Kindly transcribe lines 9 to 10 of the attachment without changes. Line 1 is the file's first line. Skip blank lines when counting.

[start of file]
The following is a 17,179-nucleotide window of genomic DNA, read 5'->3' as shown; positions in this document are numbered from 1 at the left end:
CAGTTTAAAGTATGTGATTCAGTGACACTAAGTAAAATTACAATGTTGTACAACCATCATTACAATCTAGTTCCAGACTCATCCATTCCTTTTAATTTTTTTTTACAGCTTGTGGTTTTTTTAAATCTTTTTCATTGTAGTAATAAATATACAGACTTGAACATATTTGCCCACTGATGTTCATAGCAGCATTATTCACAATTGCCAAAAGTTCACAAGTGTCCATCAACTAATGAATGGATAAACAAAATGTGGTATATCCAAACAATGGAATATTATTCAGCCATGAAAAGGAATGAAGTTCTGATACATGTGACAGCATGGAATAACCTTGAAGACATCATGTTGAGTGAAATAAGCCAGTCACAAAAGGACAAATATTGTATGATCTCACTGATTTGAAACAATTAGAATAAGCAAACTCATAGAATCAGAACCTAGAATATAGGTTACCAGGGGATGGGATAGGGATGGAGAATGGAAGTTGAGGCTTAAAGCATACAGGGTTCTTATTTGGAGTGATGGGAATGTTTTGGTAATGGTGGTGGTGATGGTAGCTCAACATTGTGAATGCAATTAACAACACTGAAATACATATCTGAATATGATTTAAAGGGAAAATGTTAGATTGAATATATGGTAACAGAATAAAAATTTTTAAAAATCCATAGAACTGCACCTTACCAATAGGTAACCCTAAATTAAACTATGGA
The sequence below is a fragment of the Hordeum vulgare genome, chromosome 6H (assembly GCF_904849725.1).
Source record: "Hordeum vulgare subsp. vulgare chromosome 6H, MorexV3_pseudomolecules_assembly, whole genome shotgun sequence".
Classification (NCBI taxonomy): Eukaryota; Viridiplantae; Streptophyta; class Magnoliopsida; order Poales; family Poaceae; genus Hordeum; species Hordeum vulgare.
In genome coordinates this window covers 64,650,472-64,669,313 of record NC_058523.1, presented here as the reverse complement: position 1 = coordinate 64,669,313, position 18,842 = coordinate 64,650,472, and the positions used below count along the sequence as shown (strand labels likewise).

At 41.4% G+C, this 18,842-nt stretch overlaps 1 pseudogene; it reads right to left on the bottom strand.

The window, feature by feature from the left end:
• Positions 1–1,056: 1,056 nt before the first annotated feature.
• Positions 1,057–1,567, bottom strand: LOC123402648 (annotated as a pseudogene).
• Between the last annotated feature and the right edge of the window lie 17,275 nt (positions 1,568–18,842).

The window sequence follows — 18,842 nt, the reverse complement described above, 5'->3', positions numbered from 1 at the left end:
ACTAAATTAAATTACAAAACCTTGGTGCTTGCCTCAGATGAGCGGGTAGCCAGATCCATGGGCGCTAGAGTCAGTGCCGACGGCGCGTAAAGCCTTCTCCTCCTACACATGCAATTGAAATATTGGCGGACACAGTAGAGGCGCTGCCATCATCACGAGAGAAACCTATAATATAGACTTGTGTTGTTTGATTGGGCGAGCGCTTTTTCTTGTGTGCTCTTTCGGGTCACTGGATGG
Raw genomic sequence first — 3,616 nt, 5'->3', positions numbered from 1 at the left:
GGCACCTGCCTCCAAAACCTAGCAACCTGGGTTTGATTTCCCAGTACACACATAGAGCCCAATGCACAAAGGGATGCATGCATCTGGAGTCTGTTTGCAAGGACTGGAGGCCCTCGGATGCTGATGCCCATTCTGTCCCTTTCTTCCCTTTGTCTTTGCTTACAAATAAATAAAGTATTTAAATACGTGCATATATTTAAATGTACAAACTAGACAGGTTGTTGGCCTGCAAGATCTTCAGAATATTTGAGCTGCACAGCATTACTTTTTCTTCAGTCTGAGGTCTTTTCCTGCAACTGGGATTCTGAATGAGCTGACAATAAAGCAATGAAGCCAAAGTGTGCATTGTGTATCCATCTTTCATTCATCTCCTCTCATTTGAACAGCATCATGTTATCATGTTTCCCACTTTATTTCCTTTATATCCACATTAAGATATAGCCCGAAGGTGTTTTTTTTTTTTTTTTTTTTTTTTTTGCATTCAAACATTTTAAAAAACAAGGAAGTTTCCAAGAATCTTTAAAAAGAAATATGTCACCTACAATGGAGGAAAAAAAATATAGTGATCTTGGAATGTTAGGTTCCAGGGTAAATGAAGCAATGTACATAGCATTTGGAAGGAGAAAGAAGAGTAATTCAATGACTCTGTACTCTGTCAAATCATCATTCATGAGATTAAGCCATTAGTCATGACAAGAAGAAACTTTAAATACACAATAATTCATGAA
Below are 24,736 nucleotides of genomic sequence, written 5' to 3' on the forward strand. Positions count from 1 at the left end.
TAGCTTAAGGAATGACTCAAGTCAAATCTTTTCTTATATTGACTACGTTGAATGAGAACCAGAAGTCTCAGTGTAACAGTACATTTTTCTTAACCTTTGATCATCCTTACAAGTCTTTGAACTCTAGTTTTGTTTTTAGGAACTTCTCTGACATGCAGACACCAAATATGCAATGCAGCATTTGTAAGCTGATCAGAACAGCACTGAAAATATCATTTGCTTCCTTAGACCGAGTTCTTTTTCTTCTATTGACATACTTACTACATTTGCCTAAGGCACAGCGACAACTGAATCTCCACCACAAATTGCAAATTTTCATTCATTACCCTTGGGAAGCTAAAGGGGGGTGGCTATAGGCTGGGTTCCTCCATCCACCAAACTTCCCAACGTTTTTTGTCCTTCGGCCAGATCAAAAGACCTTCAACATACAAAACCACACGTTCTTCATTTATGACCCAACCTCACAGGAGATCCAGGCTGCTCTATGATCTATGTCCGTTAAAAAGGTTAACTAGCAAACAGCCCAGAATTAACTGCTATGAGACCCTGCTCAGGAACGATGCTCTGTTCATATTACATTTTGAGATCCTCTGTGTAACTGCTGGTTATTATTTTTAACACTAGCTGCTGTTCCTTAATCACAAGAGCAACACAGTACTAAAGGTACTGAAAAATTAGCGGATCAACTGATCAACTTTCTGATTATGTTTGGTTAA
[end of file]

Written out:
• Positions 1–1,056: 1,056 nt before the first annotated feature.
• Positions 1,057–1,567, bottom strand: LOC123402648 (annotated as a pseudogene).